Blog Archives

Thinking Of Hiring a MBA? Read This First.

Posted April 27, 2009 9:16 AM by Dylan Miyake

Columbia Business School's "Ideas@Work" blog had an interesting post last week entitled "The Nonprofit MBA." The premise was that in a time of unprecedented challenge for non-profits, hiring a MBA may be a way for social sector organizations to tap into management expertise that can help them survive. (Since MBAs are a lot cheaper now than they used to be!)

But, as Ray Horton argues, just going out and hiring a MBA is no panacea. Just because someone has an MBA doesn't make them an expert on nonprofit management, doesn't help them to understand your mission, and may actually even do harm. As Professor Horton states,

"The misconception that businesses are always better-managed than nonprofits because they have the profit motive is a tired one that needs reconsideration. Many of those so-called well-managed businesses are now bankrupt (some, as we've seen, in more ways than one). An inventory of organizations in the United States, from the most well managed to the most poorly managed, would find many nonprofits that are better managed than most businesses and many businesses that are more poorly managed than most nonprofits."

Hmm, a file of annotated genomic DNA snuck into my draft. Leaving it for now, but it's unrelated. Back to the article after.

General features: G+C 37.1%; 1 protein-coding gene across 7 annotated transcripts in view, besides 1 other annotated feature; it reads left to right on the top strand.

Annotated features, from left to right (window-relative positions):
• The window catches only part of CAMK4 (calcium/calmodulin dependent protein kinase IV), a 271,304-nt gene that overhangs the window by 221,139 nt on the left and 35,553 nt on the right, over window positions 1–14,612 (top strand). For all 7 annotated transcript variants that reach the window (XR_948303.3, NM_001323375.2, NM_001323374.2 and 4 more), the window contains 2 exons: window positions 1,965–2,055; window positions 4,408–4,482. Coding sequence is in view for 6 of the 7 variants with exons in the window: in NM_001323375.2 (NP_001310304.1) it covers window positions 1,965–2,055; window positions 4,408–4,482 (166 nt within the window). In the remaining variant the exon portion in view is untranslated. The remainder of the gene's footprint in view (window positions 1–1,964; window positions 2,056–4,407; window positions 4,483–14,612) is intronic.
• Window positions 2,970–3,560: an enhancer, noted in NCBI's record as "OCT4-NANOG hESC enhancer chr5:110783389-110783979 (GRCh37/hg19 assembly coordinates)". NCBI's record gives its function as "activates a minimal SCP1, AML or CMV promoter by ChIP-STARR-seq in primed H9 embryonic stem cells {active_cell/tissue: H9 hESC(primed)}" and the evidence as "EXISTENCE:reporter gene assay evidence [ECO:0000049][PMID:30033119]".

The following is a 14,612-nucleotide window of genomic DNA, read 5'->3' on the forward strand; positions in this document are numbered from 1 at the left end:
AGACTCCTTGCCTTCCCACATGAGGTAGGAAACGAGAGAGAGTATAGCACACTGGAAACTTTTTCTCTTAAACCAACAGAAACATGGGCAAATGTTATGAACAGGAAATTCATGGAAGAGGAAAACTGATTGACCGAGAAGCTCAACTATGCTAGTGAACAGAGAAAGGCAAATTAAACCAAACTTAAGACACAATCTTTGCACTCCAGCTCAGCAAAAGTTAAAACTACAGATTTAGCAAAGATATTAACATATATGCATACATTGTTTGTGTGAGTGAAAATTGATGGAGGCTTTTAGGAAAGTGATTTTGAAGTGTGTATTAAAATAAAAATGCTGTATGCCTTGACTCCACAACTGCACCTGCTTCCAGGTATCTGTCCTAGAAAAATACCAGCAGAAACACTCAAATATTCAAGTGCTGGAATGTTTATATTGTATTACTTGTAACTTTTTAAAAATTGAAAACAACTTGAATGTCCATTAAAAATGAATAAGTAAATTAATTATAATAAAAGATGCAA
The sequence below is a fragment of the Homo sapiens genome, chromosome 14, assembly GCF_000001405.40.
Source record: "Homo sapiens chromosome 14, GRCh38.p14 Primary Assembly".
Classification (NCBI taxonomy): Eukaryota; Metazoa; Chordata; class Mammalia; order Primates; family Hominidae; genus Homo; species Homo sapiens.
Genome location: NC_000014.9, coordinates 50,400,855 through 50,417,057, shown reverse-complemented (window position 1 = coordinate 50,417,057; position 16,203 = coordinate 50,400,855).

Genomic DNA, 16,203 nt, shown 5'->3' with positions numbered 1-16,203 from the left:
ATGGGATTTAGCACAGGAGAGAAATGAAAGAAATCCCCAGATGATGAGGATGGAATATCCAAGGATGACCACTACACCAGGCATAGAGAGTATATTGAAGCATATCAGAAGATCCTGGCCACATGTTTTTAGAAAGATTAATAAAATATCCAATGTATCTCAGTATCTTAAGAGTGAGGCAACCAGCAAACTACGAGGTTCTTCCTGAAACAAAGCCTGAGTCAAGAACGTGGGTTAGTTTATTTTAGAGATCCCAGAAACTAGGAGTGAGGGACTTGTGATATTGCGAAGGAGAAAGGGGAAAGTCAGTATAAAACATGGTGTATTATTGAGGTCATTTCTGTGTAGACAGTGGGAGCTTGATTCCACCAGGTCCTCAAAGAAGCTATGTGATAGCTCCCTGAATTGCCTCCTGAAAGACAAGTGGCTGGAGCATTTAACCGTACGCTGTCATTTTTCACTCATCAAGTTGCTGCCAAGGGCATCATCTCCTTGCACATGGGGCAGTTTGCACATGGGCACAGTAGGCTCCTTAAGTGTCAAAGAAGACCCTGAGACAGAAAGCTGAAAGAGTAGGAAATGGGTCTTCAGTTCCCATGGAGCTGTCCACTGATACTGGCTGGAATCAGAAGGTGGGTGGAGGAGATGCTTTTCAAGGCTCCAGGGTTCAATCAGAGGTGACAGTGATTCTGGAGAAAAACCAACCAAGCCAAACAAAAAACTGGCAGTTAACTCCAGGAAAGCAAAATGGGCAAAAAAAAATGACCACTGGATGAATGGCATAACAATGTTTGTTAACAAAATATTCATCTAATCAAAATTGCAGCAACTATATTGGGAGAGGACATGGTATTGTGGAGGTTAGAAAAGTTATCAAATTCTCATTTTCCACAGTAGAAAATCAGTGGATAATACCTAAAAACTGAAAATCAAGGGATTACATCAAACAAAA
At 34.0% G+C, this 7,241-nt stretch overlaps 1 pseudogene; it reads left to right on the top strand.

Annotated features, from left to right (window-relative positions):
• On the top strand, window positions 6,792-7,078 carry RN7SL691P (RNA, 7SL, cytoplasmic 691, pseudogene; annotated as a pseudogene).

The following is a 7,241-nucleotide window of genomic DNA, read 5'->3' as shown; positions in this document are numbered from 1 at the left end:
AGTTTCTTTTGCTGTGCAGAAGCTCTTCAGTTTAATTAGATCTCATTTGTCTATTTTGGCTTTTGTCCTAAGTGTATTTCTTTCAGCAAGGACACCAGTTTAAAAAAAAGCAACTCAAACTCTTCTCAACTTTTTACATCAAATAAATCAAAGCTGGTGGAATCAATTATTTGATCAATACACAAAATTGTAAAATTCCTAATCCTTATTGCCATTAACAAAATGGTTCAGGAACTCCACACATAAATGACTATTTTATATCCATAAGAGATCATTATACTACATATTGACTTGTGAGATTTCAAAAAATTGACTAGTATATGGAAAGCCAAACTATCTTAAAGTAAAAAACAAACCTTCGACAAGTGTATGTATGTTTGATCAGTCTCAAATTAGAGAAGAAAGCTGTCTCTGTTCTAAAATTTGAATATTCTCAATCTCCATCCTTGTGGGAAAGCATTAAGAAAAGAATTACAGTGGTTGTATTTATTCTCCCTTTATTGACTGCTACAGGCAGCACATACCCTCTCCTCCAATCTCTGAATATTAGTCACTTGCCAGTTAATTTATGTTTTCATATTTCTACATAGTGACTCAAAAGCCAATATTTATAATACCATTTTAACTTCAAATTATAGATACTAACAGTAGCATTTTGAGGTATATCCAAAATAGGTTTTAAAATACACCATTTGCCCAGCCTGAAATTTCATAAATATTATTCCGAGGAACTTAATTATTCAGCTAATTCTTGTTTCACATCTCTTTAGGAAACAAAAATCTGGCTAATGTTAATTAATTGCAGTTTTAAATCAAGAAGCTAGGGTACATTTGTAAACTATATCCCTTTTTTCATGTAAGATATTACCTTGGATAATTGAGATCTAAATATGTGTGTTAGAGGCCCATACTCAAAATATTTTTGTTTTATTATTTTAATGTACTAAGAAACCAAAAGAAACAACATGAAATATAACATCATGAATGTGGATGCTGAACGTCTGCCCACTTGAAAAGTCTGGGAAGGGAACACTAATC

Does this mean that a nonprofit cannot benefit from the professional management expertise that a MBA brings to the organization? Not at all. In fact, nonprofits and for-profits are more similar than you might think. Again, quoting the article:

  • Businesses and nonprofits have to compete to raise money from external sources. Nonprofits have to attract grant income, but increasingly they raise money by adding earned-income components, selling select goods and services that are related to their missions, or by some combination of both.
  • However businesses and nonprofits acquire their resources, they have to spend resources -- there are all sorts of allocation decisions that are fundamentally the same.
  • Businesses and nonprofits have to organize their production processes similarly to figure out the most rational way to produce a product or provide a service.
  • Businesses and nonprofits have to contend with governance issues, they have boards of directors, they may face going out of business and they may face similar challenges when they've grown beyond the vision of their founders.
  • Increasingly, businesses and nonprofits finance themselves the same ways: selling bonds, entering capital markets and competing for capital funds.

So what does this mean for us in the nonprofit space? We should take advantage of the management skillset that a MBA brings to the table, but recognize that management skills alone are not enough. So hire that MBA and give her the opportunity to learn your organization's culture, history, and mission -- so that she can help you lead, manage, and grow your organization to achieve your mission results.

Related Blog Entries